Sundus Siddique MBBS,MPH ,Doctoral Research Assistant, Center for the Promotion of Health in the New England Workplace (CPH-NEW); Department of Public Health, Zuckerberg College of Health Sciences, University of Massachusetts Lowell; Rebecca Gore PhD, Center for the Promotion of Health in the New England Workplace (CPH-NEW); Department of Biomedical Engineering, Francis College of Engineering, University of Massachusetts Lowell, Lowell, MA 01854; Yuan Zhang, PhD, Solomont School of Nursing, Zuckerberg College of Health Sciences, University of Massachusetts Lowell, Lowell, MA 01854; Laura Punnett, ScD ,Center for the Promotion of Health in the New England Workplace (CPH-NEW); Department of Biomedical Engineering, Francis College of Engineering, University of Massachusetts Lowell, Lowell, MA 01854
The objectives of this study are: (1) to examine the association between job demands and job resources with emotional exhaustion scores in a population of clinical and non-clinical personnel where unlicensed assistive personnel predominated over licensed staff; and (2) to examine the additional role of job safety hazards in mediating and/or moderating the association between organizational support for safety and emotional exhaustion.
Emotional exhaustion, an early manifestation of burnout, is related to preventable work environment exposures in licensed clinical professionals. This association remains understudied in unlicensed assistive personnel, such as medical assistants and allied healthcare workers, and non-clinical personnel. Most studies focus on demands (workload) and resources but ignore the potential impact of workplace safety – including organizational-level policies and practices as well as job-level hazardous work conditions. We examined these understudied exposures as risk factors for emotional exhaustion in a mixed population of non-clinical and clinical healthcare staff, using a novel mediation analysis approach proposed by Valerie and VanderWeele (2013).
A self-administered survey was distributed to all employees of five U.S. public sector healthcare facilities in 2018-19. Burnout was defined with the ?Job Demands and Resources? model and measured with an adapted (6-question) version of the Oldenburg Burnout Inventory; three of these items were averaged to generate a continuous scale of emotional exhaustion. Job demands and resources included organizational support for safety (NOSACQ), job safety, psychological demands, physical demands, emotional labor, assault and negative acts (e.g., bullying). Regression, moderation and causal mediation analyses were conducted using SAS. Causal mediation was examined using the VanderWeele method (2014) which decomposed the mediation effect into four components (Figure 2). Data has been collected and analyses have been completed.
A total of 1,060 surveys were collected from a predominantly female population. Mean emotional exhaustion (~3.0) scores were high and uniform among study sites. Emotional exhaustion was higher in women (p=0.0018), workers in direct patient care jobs (p<0.0001), and younger (p=0.0009) subjects. Spearman correlation coefficients among independent variables ranged from 0.3 to 0.7 (all p-values <0.0001). In multivariable linear regression models, job safety, emotional labor, psychological demands, physical demands, job strain, and occurrence of assault and negative acts were positively associated with emotional exhaustion while organizational support for safety was negatively associated. About 30% of the association between organizational support for safety and emotional exhaustion was mediated by job hazards and 11% of the total effect was due to moderation (p<0.0001). Job hazards served as both mediator and moderator (Figure 1 and 2).(Figures 1 and 2 have been uploaded in supporting documents section since the formatting was affected when uploaded here).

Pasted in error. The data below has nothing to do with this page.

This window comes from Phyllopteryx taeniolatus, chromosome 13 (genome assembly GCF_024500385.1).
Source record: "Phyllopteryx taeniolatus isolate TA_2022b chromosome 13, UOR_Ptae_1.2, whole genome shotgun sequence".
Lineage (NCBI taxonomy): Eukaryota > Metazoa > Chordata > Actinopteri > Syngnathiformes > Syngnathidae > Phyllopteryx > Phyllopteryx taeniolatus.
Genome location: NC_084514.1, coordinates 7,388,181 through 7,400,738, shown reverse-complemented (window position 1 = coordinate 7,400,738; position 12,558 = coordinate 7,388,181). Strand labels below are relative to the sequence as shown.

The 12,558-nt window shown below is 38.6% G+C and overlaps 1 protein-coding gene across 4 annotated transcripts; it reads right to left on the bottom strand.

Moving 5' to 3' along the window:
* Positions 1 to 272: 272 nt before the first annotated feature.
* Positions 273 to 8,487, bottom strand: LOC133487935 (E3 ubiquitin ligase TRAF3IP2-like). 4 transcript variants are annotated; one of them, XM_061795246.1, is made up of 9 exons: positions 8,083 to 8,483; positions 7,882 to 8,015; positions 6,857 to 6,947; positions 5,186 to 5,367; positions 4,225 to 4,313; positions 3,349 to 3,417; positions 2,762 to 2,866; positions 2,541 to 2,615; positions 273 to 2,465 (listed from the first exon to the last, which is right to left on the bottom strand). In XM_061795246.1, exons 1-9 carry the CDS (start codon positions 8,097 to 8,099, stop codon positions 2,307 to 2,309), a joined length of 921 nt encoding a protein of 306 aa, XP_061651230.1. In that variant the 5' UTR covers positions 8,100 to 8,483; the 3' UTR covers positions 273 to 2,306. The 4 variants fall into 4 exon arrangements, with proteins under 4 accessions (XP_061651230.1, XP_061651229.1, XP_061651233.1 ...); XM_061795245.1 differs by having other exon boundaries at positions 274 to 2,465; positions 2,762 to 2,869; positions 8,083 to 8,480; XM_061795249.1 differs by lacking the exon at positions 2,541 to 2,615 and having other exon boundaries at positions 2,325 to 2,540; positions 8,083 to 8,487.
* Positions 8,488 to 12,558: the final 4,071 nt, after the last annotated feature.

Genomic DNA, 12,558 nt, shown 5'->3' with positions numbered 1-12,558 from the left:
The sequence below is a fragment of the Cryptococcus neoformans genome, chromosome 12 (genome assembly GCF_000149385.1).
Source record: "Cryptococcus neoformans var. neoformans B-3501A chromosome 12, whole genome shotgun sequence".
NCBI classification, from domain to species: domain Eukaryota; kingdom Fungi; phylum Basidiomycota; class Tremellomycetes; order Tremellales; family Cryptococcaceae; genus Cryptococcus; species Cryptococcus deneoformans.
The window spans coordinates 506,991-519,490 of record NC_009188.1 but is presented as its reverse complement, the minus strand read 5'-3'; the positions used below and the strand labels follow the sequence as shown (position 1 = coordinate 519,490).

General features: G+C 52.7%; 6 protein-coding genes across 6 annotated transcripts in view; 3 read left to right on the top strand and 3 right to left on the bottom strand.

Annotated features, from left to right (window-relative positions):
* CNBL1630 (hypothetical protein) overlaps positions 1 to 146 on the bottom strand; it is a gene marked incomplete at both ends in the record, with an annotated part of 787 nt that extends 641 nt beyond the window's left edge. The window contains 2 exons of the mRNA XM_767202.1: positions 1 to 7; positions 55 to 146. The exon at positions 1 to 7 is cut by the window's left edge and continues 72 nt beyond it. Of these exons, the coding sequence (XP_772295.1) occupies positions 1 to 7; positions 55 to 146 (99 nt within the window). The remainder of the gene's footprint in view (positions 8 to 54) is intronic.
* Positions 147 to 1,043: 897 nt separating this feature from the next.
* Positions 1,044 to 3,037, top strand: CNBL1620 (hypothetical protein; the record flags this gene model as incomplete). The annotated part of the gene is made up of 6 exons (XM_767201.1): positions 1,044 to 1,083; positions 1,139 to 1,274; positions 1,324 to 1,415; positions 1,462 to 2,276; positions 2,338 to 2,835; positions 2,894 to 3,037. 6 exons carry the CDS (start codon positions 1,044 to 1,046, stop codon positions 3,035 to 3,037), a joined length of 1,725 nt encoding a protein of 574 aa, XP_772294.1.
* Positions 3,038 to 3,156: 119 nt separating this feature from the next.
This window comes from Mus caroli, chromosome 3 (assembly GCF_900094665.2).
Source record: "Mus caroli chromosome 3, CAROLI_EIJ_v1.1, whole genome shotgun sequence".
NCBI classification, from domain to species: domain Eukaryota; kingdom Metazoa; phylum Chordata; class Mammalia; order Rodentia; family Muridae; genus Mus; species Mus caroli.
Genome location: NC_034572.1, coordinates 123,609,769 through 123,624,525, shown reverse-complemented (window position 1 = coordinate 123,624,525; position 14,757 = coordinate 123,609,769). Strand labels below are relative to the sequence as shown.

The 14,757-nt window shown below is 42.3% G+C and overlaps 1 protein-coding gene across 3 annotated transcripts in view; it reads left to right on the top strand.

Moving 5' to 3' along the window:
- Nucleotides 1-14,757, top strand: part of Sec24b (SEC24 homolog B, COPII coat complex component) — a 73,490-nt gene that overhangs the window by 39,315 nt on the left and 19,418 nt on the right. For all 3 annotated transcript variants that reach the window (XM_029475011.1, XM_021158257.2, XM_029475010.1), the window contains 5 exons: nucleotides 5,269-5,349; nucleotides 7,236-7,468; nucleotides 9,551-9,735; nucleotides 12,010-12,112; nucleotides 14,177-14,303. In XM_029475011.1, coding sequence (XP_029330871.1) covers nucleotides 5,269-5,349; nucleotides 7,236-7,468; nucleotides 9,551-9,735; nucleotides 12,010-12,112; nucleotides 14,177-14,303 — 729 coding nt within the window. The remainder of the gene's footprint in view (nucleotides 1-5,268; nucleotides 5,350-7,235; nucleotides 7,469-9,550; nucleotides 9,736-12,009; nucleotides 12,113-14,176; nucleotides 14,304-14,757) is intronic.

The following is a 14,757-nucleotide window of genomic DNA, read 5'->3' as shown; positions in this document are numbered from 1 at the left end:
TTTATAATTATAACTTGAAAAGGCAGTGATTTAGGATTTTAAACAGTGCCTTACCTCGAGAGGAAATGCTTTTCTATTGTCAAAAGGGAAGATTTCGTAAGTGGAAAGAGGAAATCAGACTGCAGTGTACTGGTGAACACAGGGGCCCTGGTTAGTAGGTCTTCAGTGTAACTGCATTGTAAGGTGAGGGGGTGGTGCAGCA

Emotional exhaustion was lower among those reporting more organizational support for safety and higher among those reporting more job hazards. The association of organizational support for safety in reducing emotional exhaustion was mediated through job-level safety hazards. The simultaneous moderation demonstrated that organizational support for safety had less benefit on reducing emotional exhaustion when job hazards were high, suggesting that failure to put policy into practice was itself a risk factor. These models demonstrated that two interdependent changes could reduce emotional exhaustion, i.e., reduction of job hazards and improvement of organizational safety support for safety. Feasible ways to improve both safety and staff engagement include providing adequate tools and time for performing tasks, ensuring adequate staffing, and supporting staff who call attention to and refuse to work in potentially harmful situations. To our knowledge this is the first study to examine burnout with this modeling technique and the first to report the effect of job safety on emotional exhaustion.
Organizational commitment to employee safety, which manifests through prevention of day to day job hazards, could improve the quality of life of healthcare workers. Future longitudinal studies are needed to further examine this association.